ACAS launches consultation on Settlement Agreement Code of Practice

by London Compromise Agreement Solicitors on February 19, 2013

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Personnel Today have reported that ACAS have announced that there will be a new consultation on a Code of Practice on settlement agreements (read more legal advice on settlement agreements on WardBlawg here).

The Government announced in June 2012 that settlement agreements would replace the current “compromise agreements”, with the intention of making it easier for employer to address and settle workplace disputes without recourse to Employment Tribunal proceedings.

The current position is that of “compromise agreements”. A compromise agreement is a contract (regulated by statute) that allows an employer and an employee to settle a workplace dispute without recourse to the Employment Tribunal or civil courts. In exchange for some form of benefit (either financial or non-financial) the employee agrees not to make a statutory or common law claim against their employer.

Although the substantive position is not changing (in that the new settlement agreements are intended to achieve the same objective) the Government has sought to make the following amendments to such agreements:

  • Simplifying compromise agreements
  • Making discussions with a view to entering into a settlement agreement “without prejudice”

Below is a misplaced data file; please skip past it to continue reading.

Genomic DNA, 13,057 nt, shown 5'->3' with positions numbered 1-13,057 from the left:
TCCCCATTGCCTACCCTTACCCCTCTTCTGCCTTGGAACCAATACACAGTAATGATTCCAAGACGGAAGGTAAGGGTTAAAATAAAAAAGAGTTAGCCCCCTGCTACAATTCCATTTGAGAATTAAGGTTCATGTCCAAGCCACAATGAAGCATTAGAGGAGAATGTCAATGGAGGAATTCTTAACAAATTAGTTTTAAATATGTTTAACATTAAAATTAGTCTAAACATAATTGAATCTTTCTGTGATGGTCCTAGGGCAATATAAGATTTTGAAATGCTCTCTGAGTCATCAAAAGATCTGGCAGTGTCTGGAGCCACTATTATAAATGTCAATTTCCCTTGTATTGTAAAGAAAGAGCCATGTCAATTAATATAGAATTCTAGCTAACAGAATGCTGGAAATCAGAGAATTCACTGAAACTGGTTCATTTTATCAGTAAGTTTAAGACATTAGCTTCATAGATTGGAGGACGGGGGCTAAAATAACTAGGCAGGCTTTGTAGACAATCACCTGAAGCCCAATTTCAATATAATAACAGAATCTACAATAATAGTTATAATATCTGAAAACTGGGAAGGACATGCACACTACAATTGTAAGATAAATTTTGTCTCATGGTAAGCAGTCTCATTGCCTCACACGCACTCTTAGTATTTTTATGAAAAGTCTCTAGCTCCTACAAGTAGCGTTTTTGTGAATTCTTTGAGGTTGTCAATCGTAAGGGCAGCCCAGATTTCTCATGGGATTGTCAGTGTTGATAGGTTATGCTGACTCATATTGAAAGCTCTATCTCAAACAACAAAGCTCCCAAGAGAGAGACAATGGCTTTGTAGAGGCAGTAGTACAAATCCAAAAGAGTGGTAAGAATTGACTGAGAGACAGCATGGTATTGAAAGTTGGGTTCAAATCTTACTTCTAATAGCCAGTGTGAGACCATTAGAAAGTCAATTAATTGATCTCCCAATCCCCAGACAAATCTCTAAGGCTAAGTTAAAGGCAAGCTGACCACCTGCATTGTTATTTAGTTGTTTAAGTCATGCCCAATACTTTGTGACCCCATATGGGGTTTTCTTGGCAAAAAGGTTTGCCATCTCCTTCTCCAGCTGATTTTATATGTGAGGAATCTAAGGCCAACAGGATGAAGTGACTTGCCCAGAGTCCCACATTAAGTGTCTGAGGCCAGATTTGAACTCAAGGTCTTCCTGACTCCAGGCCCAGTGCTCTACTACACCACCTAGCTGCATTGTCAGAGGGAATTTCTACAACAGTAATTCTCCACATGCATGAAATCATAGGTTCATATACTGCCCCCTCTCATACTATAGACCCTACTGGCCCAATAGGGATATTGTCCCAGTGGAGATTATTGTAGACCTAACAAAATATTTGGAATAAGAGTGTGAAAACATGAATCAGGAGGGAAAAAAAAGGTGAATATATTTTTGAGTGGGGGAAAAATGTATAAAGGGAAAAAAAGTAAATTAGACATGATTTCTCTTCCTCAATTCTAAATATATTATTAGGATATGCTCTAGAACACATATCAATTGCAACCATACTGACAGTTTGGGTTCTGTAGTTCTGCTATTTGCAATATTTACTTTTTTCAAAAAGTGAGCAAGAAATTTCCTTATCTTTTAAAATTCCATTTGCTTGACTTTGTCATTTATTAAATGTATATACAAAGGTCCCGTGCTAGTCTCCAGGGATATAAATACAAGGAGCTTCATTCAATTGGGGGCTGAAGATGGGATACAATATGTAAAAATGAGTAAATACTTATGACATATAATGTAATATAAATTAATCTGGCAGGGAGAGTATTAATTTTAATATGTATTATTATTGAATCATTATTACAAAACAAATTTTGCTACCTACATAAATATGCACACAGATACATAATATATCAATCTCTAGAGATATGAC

The Government is seeking to introduce pro-forma settlement agreements and detailed guidance so that smaller employers can use these agreements without incurring large legal fees. There is also the intention to make discussions with a view to entering into a settlement agreement “without prejudice” so that employees cannot use such discussions as evidence in any future Employment Tribunal proceedings (should they reject the settlement agreement). This is intended to make such discussions as full and frank as possible.

As stated above, ACAS is seeking to introduce a Code of Practice for settlement agreements and has today launched a consultation regarding this. Once the responses to the consultation have been gathered an ACAS Code of Practice will be drafted and this will sit alongside the relevant legislation to help businesses and employees understand how settlement agreements work in practice (akin to the extremely successful ACAS Code of Practice on Disciplinaries and Grievances).

Chris Hadrill, employment law solicitor at Redmans Solicitors, Richmond, stated today that “this is a significant step forward in the process of implementing settlement agreements this year. The Code of Practice will allow employers and employees to have more certainty as to their respective positions when they’re seeking to negotiate a settlement agreement and will seek to make negotiations as fair and even as possible”.

London Compromise Agreement Solicitors are settlement agreement solicitors based in the City of London.

London Compromise Agreement Solicitors

London Compromise Agreement Solicitors

London Compromise Agreement Solicitors

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